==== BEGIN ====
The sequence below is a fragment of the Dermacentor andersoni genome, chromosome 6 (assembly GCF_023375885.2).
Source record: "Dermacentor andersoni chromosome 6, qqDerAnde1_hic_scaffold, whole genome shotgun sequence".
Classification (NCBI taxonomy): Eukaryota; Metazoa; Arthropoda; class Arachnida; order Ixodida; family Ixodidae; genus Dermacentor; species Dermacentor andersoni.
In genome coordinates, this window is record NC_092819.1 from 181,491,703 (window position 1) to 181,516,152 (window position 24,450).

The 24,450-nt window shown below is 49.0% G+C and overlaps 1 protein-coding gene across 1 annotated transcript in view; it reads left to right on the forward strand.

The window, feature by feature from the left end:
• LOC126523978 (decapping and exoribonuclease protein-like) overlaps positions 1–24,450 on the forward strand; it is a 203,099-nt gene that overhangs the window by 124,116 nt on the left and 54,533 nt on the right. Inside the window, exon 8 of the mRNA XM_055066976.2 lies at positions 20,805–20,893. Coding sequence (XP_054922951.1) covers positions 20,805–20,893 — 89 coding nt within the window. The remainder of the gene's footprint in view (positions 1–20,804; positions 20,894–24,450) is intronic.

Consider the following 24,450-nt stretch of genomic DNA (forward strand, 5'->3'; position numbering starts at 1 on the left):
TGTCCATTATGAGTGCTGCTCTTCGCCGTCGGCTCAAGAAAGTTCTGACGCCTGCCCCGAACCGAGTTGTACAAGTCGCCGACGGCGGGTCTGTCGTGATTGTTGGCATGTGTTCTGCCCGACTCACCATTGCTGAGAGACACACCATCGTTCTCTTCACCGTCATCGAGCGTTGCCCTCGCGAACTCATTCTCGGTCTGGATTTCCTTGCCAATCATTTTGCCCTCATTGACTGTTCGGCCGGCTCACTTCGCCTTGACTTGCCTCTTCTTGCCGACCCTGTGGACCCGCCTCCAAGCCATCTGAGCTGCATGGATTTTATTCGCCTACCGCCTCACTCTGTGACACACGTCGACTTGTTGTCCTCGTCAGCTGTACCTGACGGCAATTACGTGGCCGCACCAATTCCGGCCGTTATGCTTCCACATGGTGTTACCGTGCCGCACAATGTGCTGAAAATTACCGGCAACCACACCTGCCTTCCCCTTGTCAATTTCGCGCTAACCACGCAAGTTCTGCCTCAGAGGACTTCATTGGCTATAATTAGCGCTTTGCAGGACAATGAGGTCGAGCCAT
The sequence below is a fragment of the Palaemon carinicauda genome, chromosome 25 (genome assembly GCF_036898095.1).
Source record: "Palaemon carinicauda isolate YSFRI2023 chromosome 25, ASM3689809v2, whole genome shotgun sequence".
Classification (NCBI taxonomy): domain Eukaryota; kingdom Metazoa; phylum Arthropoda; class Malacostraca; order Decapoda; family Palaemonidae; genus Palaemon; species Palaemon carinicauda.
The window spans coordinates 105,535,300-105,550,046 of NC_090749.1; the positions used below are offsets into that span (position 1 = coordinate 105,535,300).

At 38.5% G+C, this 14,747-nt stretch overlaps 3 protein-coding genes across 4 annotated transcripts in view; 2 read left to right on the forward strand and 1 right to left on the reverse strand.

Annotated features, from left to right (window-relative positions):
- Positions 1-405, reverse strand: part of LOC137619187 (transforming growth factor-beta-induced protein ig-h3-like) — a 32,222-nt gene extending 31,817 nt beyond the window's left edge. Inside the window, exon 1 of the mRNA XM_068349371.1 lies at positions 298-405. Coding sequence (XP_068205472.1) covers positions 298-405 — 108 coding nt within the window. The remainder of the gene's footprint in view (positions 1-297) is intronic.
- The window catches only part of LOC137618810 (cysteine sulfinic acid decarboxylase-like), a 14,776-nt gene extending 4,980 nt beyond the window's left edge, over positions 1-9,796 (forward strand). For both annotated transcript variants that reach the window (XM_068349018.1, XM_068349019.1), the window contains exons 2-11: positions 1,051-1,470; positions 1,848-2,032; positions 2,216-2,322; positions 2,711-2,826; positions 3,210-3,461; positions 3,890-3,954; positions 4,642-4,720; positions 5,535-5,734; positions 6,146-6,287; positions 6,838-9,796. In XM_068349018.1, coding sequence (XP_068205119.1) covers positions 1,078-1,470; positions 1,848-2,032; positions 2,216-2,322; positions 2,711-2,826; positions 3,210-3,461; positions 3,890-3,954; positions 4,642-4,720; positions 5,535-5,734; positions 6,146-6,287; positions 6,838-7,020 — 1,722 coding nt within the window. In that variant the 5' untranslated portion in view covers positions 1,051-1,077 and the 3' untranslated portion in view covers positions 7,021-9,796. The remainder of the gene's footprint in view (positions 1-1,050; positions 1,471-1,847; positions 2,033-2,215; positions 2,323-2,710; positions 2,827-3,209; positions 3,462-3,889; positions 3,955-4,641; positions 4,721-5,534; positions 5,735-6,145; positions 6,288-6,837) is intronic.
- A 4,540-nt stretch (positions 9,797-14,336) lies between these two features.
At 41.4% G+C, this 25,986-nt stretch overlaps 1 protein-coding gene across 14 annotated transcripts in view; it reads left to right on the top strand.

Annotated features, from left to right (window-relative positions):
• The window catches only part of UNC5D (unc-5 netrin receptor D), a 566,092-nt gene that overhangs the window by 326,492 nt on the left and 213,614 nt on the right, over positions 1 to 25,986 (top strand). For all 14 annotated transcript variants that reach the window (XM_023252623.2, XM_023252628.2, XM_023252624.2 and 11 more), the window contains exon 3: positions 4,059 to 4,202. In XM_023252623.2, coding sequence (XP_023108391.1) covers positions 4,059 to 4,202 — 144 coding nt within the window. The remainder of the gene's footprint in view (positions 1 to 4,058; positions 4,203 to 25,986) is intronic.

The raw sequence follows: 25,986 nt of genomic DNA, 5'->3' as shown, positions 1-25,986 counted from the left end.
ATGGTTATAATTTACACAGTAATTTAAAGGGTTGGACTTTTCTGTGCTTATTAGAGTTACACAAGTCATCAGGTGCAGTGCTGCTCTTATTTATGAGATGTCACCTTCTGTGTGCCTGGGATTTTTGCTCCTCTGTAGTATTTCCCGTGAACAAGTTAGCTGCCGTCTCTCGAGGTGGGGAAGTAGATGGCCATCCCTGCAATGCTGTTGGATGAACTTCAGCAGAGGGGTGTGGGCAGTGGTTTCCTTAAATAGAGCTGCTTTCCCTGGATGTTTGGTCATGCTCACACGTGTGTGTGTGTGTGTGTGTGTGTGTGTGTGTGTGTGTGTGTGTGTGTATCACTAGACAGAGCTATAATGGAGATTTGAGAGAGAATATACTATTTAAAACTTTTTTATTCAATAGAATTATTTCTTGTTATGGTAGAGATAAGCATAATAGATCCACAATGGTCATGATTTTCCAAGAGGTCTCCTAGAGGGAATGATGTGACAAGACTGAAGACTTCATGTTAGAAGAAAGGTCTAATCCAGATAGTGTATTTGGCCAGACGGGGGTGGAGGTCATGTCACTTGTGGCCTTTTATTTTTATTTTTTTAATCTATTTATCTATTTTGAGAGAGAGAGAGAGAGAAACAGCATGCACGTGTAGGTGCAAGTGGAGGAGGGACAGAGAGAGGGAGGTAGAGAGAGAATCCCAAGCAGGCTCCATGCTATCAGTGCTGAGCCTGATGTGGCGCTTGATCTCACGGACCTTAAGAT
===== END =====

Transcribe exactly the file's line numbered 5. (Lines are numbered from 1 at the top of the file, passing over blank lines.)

The 24,450-nt window shown below is 49.0% G+C and overlaps 1 protein-coding gene across 1 annotated transcript in view; it reads left to right on the forward strand.